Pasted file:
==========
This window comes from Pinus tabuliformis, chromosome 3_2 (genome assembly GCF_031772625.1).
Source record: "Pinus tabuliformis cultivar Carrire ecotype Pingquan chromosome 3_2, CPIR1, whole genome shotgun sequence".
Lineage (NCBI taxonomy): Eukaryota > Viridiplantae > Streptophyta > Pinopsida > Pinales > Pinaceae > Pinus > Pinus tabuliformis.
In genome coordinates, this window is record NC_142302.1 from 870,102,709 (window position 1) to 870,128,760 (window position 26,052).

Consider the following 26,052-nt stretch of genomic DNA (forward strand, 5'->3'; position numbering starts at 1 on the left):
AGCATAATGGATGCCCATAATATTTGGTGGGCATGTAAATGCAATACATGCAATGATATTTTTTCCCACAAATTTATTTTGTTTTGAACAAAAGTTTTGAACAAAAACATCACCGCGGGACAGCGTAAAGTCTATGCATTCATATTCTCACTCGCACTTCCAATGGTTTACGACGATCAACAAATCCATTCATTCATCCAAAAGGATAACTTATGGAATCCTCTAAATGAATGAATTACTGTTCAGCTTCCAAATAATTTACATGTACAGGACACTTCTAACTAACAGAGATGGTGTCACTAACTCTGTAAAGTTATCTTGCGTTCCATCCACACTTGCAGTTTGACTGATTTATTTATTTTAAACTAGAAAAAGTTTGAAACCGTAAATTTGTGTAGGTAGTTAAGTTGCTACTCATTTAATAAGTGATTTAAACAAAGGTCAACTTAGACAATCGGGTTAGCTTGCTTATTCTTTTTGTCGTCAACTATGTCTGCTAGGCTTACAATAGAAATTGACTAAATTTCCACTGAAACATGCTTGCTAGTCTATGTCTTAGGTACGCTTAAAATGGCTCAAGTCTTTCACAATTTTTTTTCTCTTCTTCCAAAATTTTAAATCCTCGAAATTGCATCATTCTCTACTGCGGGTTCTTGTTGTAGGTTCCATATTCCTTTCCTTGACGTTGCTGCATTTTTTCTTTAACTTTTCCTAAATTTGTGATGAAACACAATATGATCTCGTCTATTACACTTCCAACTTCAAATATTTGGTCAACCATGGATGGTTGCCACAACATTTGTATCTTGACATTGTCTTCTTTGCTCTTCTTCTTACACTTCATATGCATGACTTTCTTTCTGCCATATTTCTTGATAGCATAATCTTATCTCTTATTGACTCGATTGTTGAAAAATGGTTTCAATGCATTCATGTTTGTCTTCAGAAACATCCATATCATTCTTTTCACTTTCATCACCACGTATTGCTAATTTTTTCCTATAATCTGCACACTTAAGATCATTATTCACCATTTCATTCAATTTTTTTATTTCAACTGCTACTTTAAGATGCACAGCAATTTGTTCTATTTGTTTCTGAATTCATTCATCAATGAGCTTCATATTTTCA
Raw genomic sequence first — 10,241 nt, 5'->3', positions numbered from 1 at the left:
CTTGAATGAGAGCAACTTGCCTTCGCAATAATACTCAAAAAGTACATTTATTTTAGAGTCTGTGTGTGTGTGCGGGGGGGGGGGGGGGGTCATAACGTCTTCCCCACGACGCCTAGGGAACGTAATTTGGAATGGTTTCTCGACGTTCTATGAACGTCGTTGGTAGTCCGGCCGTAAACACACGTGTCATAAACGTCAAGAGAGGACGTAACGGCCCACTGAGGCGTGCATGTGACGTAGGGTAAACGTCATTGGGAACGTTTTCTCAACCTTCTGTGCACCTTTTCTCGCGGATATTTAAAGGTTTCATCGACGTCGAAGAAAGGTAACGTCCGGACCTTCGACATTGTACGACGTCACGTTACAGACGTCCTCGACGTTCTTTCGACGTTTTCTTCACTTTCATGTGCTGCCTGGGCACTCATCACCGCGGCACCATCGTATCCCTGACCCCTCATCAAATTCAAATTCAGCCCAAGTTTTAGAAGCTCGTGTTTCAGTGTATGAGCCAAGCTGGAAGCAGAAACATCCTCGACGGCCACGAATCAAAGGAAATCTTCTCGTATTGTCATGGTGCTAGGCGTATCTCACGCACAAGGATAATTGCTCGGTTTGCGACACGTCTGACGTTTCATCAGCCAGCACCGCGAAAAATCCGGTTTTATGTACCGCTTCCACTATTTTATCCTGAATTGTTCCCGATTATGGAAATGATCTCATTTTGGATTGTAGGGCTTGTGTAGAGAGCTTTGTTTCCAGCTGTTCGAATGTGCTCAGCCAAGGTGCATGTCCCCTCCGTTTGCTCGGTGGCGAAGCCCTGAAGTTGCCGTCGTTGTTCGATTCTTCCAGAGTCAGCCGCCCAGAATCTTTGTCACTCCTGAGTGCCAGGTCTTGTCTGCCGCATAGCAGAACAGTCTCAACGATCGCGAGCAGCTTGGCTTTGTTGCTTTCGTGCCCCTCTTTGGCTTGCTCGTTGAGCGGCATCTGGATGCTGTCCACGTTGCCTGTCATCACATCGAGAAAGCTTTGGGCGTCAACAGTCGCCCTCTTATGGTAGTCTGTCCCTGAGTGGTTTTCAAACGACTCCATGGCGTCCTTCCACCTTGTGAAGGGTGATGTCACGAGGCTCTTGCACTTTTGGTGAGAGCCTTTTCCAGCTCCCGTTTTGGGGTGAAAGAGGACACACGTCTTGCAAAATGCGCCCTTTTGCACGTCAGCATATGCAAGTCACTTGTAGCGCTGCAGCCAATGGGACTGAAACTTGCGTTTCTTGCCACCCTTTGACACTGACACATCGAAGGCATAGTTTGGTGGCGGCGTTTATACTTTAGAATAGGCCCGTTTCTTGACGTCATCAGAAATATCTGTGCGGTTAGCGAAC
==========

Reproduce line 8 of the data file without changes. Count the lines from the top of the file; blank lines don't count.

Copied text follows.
CTTGAATGAGAGCAACTTGCCTTCGCAATAATACTCAAAAAGTACATTTATTTTAGAGTCTGTGTGTGTGTGCGGGGGGGGGGGGGGGGTCATAACGTCTTCCCCACGACGCCTAGGGAACGTAATTTGGAATGGTTTCTCGACGTTCTATGAACGTCGTTGGTAGTCCGGCCGTAAACACACGTGTCATAAACGTCAAGAGAGGACGTAACGGCCCACTGAGGCGTGCATGTGACGTAGGGTAAACGTCATTGGGAACGTTTTCTCAACCTTCTGTGCACCTTTTCTCGCGGATATTTAAAGGTTTCATCGACGTCGAAGAAAGGTAACGTCCGGACCTTCGACATTGTACGACGTCACGTTACAGACGTCCTCGACGTTCTTTCGACGTTTTCTTCACTTTCATGTGCTGCCTGGGCACTCATCACCGCGGCACCATCGTATCCCTGACCCCTCATCAAATTCAAATTCAGCCCAAGTTTTAGAAGCTCGTGTTTCAGTGTATGAGCCAAGCTGGAAGCAGAAACATCCTCGACGGCCACGAATCAAAGGAAATCTTCTCGTATTGTCATGGTGCTAGGCGTATCTCACGCACAAGGATAATTGCTCGGTTTGCGACACGTCTGACGTTTCATCAGCCAGCACCGCGAAAAATCCGGTTTTATGTACCGCTTCCACTATTTTATCCTGAATTGTTCCCGATTATGGAAATGATCTCATTTTGGATTGTAGGGCTTGTGTAGAGAGCTTTGTTTCCAGCTGTTCGAATGTGCTCAGCCAAGGTGCATGTCCCCTCCGTTTGCTCGGTGGCGAAGCCCTGAAGTTGCCGTCGTTGTTCGATTCTTCCAGAGTCAGCCGCCCAGAATCTTTGTCACTCCTGAGTGCCAGGTCTTGTCTGCCGCATAGCAGAACAGTCTCAACGATCGCGAGCAGCTTGGCTTTGTTGCTTTCGTGCCCCTCTTTGGCTTGCTCGTTGAGCGGCATCTGGATGCTGTCCACGTTGCCTGTCATCACATCGAGAAAGCTTTGGGCGTCAACAGTCGCCCTCTTATGGTAGTCTGTCCCTGAGTGGTTTTCAAACGACTCCATGGCGTCCTTCCACCTTGTGAAGGGTGATGTCACGAGGCTCTTGCACTTTTGGTGAGAGCCTTTTCCAGCTCCCGTTTTGGGGTGAAAGAGGACACACGTCTTGCAAAATGCGCCCTTTTGCACGTCAGCATATGCAAGTCACTTGTAGCGCTGCAGCCAATGGGACTGAAACTTGCGTTTCTTGCCACCCTTTGACACTGACACATCGAAGGCATAGTTTGGTGGCGGCGTTTATACTTTAGAATAGGCCCGTTTCTTGACGTCATCAGAAATATCTGTGCGGTTAGCGAAC